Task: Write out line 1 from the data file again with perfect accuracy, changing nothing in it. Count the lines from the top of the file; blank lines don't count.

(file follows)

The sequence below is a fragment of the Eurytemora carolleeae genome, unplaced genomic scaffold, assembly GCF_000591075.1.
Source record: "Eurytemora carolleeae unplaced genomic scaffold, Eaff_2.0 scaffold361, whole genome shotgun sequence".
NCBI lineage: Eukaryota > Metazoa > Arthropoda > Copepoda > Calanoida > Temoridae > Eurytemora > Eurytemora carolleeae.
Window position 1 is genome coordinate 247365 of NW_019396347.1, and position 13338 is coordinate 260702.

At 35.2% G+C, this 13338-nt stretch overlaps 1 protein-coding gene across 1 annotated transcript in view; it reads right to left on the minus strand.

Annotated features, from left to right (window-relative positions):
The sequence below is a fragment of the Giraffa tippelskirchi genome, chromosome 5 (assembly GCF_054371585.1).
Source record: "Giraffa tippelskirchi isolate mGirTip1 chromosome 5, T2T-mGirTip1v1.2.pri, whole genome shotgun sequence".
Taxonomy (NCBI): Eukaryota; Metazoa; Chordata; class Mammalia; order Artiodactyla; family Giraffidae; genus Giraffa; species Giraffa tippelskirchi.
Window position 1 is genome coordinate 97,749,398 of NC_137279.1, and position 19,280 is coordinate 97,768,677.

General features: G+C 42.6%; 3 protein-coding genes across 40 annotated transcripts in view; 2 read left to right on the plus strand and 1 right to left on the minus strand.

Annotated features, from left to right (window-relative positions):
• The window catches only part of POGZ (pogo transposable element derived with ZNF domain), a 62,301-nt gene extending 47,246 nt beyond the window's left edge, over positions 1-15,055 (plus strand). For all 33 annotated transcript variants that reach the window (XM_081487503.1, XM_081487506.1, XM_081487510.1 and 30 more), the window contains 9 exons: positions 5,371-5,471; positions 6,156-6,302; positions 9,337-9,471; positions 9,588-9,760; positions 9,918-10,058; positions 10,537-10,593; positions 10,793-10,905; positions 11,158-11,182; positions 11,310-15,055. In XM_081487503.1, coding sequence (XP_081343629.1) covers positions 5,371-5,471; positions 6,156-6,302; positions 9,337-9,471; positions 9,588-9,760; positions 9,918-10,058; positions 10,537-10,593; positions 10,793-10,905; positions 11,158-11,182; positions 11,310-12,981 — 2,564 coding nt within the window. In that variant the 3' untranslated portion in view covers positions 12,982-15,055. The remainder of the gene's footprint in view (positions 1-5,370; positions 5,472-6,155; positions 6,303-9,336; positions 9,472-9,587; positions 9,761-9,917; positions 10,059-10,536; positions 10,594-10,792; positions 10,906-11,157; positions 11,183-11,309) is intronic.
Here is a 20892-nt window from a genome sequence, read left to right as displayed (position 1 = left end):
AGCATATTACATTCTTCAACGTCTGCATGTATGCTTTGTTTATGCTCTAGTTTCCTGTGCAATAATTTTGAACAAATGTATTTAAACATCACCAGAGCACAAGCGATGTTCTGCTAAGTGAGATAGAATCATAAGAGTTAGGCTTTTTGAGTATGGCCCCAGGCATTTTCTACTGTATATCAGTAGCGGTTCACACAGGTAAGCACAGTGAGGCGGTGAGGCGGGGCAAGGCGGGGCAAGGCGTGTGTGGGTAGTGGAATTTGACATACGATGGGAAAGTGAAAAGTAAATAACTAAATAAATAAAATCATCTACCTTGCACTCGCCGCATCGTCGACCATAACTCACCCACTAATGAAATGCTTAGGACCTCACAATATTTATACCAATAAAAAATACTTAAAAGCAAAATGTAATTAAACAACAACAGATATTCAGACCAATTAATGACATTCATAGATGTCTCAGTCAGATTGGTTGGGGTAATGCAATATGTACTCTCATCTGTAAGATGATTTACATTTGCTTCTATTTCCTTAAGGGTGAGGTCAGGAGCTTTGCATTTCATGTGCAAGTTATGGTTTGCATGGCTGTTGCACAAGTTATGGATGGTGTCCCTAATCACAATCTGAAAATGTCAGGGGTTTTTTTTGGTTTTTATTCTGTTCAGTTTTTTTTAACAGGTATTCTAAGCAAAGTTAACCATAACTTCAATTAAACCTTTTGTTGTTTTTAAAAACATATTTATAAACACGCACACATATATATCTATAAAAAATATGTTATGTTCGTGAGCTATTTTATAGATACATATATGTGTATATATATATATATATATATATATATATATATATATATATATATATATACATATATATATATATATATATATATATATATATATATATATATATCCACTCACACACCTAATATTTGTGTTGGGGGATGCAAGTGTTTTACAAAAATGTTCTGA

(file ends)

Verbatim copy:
The sequence below is a fragment of the Eurytemora carolleeae genome, unplaced genomic scaffold, assembly GCF_000591075.1.